It’s Nov. 6, 2018. Election Day. More than 100,000 Delaware voters have already cast their ballots with just one hour until polls close when suddenly the state’s election system goes down. Software experts are able to quickly restore it, but it’s too late: All the votes have been wiped out. The system failure has invalidated votes all across the state, and now the integrity of the election is at stake. While unlikely, this scenario is possible, and it’s a big part of the reason why advocacy groups are urging state officials to fund the purchase of new voting machines. Delaware has about 1,600 Danaher ELECTronic 1242 voting machines, purchased in 1995. Those machines were state of the art 22 years ago, but they’re now outdated and, according to some, in desperate need of replacement. “We need a voting system that inspires public trust,” said Jennifer Hill.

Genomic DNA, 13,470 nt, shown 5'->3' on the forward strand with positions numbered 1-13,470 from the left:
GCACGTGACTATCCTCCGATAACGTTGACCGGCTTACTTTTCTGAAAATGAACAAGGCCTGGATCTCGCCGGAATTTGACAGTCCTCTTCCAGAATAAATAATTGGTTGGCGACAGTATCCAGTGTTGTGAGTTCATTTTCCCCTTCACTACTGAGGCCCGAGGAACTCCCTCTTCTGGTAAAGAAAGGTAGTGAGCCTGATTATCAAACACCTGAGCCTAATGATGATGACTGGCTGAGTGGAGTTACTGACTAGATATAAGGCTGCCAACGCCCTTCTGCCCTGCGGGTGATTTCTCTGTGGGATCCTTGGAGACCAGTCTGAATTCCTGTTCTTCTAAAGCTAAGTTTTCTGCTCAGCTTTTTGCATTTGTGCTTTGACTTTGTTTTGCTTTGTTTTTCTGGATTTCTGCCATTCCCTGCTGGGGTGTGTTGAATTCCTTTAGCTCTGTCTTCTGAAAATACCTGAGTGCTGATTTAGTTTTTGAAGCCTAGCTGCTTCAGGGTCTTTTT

Ms. Hill, the executive director of Common Cause Delaware, was one of several people who spoke Thursday at a news conference that preceded a meeting of the task force responsible for researching new machines.
Along with representatives of the American Civil Liberties Union, Delaware Alliance for Community Advancement, League of Women Voters and Sierra Club, Ms. Hill called for lawmakers to set aside funding for upgraded machines.
Delaware’s current machines do not have a voter-verified paper audit trail, making the state one of just five nationwide without a paper trail, according to the Delaware Alliance for Community Advancement.